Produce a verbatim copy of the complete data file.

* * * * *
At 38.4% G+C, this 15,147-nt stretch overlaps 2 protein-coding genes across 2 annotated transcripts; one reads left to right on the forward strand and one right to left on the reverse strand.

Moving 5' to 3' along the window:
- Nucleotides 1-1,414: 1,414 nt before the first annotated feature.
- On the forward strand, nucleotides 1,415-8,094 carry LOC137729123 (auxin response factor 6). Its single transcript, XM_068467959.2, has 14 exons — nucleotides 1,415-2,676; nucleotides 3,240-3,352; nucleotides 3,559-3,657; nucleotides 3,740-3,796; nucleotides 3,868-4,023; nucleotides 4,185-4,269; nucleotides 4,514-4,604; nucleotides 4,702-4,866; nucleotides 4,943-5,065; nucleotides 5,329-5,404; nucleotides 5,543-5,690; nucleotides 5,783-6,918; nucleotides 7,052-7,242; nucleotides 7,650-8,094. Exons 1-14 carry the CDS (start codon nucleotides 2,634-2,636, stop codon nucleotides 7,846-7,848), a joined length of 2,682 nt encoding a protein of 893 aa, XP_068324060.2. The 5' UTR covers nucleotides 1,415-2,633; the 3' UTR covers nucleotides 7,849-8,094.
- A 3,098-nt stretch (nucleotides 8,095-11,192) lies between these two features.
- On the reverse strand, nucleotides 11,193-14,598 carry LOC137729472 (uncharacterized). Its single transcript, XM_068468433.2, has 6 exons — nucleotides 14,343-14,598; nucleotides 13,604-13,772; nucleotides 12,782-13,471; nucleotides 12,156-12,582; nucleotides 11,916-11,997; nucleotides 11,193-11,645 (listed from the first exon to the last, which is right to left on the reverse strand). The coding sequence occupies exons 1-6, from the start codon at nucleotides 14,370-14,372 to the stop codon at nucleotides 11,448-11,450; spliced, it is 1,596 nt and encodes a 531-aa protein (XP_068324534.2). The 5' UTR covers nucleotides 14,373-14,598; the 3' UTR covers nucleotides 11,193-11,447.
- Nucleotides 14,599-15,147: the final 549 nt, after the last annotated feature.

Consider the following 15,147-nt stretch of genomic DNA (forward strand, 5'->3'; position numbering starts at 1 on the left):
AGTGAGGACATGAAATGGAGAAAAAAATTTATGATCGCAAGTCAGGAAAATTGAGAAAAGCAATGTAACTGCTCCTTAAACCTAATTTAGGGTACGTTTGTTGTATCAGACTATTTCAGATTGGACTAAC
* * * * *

At 38.4% G+C, this 15,147-nt stretch overlaps 2 protein-coding genes across 2 annotated transcripts; one reads left to right on the forward strand and one right to left on the reverse strand.

Moving 5' to 3' along the window:
- Nucleotides 1-1,414: 1,414 nt before the first annotated feature.
- On the forward strand, nucleotides 1,415-8,094 carry LOC137729123 (auxin response factor 6). Its single transcript, XM_068467959.2, has 14 exons — nucleotides 1,415-2,676; nucleotides 3,240-3,352; nucleotides 3,559-3,657; nucleotides 3,740-3,796; nucleotides 3,868-4,023; nucleotides 4,185-4,269; nucleotides 4,514-4,604; nucleotides 4,702-4,866; nucleotides 4,943-5,065; nucleotides 5,329-5,404; nucleotides 5,543-5,690; nucleotides 5,783-6,918; nucleotides 7,052-7,242; nucleotides 7,650-8,094. Exons 1-14 carry the CDS (start codon nucleotides 2,634-2,636, stop codon nucleotides 7,846-7,848), a joined length of 2,682 nt encoding a protein of 893 aa, XP_068324060.2. The 5' UTR covers nucleotides 1,415-2,633; the 3' UTR covers nucleotides 7,849-8,094.
- A 3,098-nt stretch (nucleotides 8,095-11,192) lies between these two features.
- On the reverse strand, nucleotides 11,193-14,598 carry LOC137729472 (uncharacterized). Its single transcript, XM_068468433.2, has 6 exons — nucleotides 14,343-14,598; nucleotides 13,604-13,772; nucleotides 12,782-13,471; nucleotides 12,156-12,582; nucleotides 11,916-11,997; nucleotides 11,193-11,645 (listed from the first exon to the last, which is right to left on the reverse strand). The coding sequence occupies exons 1-6, from the start codon at nucleotides 14,370-14,372 to the stop codon at nucleotides 11,448-11,450; spliced, it is 1,596 nt and encodes a 531-aa protein (XP_068324534.2). The 5' UTR covers nucleotides 14,373-14,598; the 3' UTR covers nucleotides 11,193-11,447.
- Nucleotides 14,599-15,147: the final 549 nt, after the last annotated feature.

Consider the following 15,147-nt stretch of genomic DNA (forward strand, 5'->3'; position numbering starts at 1 on the left):
AGTGAGGACATGAAATGGAGAAAAAAATTTATGATCGCAAGTCAGGAAAATTGAGAAAAGCAATGTAACTGCTCCTTAAACCTAATTTAGGGTACGTTTGTTGTATCAGACTATTTCAGATTGGACTAAC